[Owasp-topten] Thoughts on OWASP Top 10 2009 - Round 1
matteo.meucci at owasp.org
Mon Mar 23 07:55:48 EDT 2009
I agree with Dave and Jeremiah thoughts, but maybe we have also to review
the objectives and the output of the project. here is my vision about the
OWASP Top10 2009.
I think that the OWASP Top10 2009 readers want to read the most finded
vulnerabilities in 2008. Then they want to understand which are the 10 most
critical web application security flaws (as said here:
2) List of OWASP vulnerabilities
Do we have a list of OWASP Vulnerabilities?
So the question is firstly to have a well defined set of vulnerabilities,
then IMO the OWASP Community should give his contribute in finding the
Proposal: should we use the set of vulnerabilities published in the Testing
Here we have the vulnerabilities and the a OWASP name to the relative test.
SQL Injection - Data Validation Category - OWASP-DV-005
(In that list some of the vulnerabilities cited by Jeremiah are missing).
3) OWASP Top10 2009 vulnerabilities
Once we have a defined set of vulnerabilities, the OWASP Community should
give his contribute to find the Top10.
Many OWASP contributors are working for testing WebApp, so what if OWASP
collects all the input from many Companies, that affirm which are the number
of XSS, CSRF, ecc finded during the assessments in 2008?
During the last OWASP Summit, Dave talked about collect information from
Aspect, Minded Security, WhiteHat Security for example.
Then using the Risk Rating model we can identify the 10 most critical web
application security flaws.
In that way we will have the 10 most finded REAL vulnerabilities by the
What do you think about that?
On Thu, Mar 19, 2009 at 10:04 PM, Jeremiah Grossman <
jeremiah at whitehatsec.com> wrote:
> Hi all,
> I don't have much value to add on top of the discussion about
> vulnerability prevalence, easy, impact, exploitation likelihood, etc.
> When it comes to building such a list you guys all hit the relevant
> I also think the goal of building the "Top 10 biggest security risks
> to web applications" is worthwhile and feasible. To do so obviously
> we're going to be unable to leverage solid statistics to cover each
> aspect, which is not to say we would be on our own either. I captured
> many of the recently publicly available reports here:
> We can also include data from:
> The Web Hacking Incidents Database
> WASC Web Application Security Statistics Project
> WhiteHat Website Security Statistics Report
> Still, we are going to have to rely upon our collective wisdom to fill
> in the gaps. As it stands, here is the current Top Ten 2007 for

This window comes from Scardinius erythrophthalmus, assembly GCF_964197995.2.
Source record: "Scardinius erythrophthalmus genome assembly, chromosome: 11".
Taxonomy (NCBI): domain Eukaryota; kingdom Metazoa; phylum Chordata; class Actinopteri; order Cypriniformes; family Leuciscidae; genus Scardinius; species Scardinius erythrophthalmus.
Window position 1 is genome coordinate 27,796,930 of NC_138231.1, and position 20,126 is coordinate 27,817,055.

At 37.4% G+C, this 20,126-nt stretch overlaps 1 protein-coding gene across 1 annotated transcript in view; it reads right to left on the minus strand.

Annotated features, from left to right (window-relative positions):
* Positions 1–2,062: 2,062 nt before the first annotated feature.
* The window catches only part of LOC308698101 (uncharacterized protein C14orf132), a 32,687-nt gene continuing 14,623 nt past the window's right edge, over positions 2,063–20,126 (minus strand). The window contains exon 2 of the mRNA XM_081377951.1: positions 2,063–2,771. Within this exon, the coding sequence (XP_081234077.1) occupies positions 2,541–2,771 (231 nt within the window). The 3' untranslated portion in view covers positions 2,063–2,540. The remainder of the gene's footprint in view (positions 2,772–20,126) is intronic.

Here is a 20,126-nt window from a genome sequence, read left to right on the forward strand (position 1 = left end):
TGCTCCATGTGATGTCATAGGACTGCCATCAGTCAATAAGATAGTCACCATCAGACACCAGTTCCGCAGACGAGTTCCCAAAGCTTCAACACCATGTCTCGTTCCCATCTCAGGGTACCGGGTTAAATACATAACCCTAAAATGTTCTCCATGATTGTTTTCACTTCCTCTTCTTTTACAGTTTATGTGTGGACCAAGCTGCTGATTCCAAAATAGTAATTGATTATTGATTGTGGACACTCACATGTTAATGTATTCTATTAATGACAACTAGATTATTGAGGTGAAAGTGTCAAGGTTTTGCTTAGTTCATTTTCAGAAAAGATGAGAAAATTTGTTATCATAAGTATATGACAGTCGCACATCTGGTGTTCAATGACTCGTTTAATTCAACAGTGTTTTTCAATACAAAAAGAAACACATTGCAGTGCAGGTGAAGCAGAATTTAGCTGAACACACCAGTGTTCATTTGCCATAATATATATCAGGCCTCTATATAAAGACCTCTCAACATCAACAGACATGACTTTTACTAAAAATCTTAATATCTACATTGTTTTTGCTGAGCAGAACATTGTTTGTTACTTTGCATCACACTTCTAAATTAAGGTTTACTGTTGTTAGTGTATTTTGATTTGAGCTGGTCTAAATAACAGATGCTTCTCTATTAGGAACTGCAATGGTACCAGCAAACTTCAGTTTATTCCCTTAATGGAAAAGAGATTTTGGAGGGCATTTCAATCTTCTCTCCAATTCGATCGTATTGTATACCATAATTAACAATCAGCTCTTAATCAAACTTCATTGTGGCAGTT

> 1) Cross Site Scripting
> 2) Injection Flaws
> 3) Malicious File Execution
> 4) Insecure Direct Object Reference
> 5) Cross Site Request Forgery
> 6) Information Leakage and Improper Error Handling
> 7) Broken Authentication and Session Management
> 8) Insecure Cryptographic Storage
> 9) Insecure Communications
> 10) Failure to Restrict URL Access
> For my part and experience, off the top of my head I'd like to see the
> following list considered. No particular order:
> - Cross Site Scripting
> - SQL Injection
> - Insecure Direct Object Reference / Predictable Resources Location
> - Cross Site Request Forgery
> - Clickjacking / UI Redressing
> - Insufficient Authorization
> - Insecure Communications / Insufficient Transport Layer Protection
> - Open URL Redirectors
> * Flash application tend to have at least one of a lot of important
> little things that can and do go wrong, but hard to select just one.
> * Similar is true for Web Widgets, third-party advertisements, and
> traffic monitoring services. Websites are using more and more of JS
> includes, integrating arbitrary client-side code in an environment
> with limited security controls.
> On Mar 18, 2009, at 5:41 PM, Neil Smithline wrote:
> > 2009/3/18 Dave Wichers <dave.wichers at aspectsecurity.com>
> > I think the Top 10 items and their brief descriptions is more of a
> > management document, than a developer doc. However, the existing doc
> > has lots of details for developers making it less useful as a
> > management document, but not enough detail to be really useful for
> > developers either. Jeff Williams has a suggestion that I like:
> > I just want to note that a management-focus on the T10
> > vulnerabilities is a different document than the top 10 application
> > security management mistakes. The latter involves things such as
> > "We'll add security at the end when we add I18N.", "We have smart
> > engineers so we can let every team worry about security on their
> > own.", and "The most famous is never get involved in a land war in
> > Asia" (oh wait, that's something different ;-)
> > Neil
> > Personal: http://www.smithline.net
> > Voice: 781-754-7628
> > Fax: 206-666-5090
> > Professional:
> > Founder & Senior Security Consultant
> > OneStopAppSecurity.com
> > https://www.OneStopAppSecurity.com
> > (Signature provided with the help of WiseStamp)
> > _______________________________________________
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OWASP-Italy Chair, CISSP, CISA
OWASP Testing Guide lead
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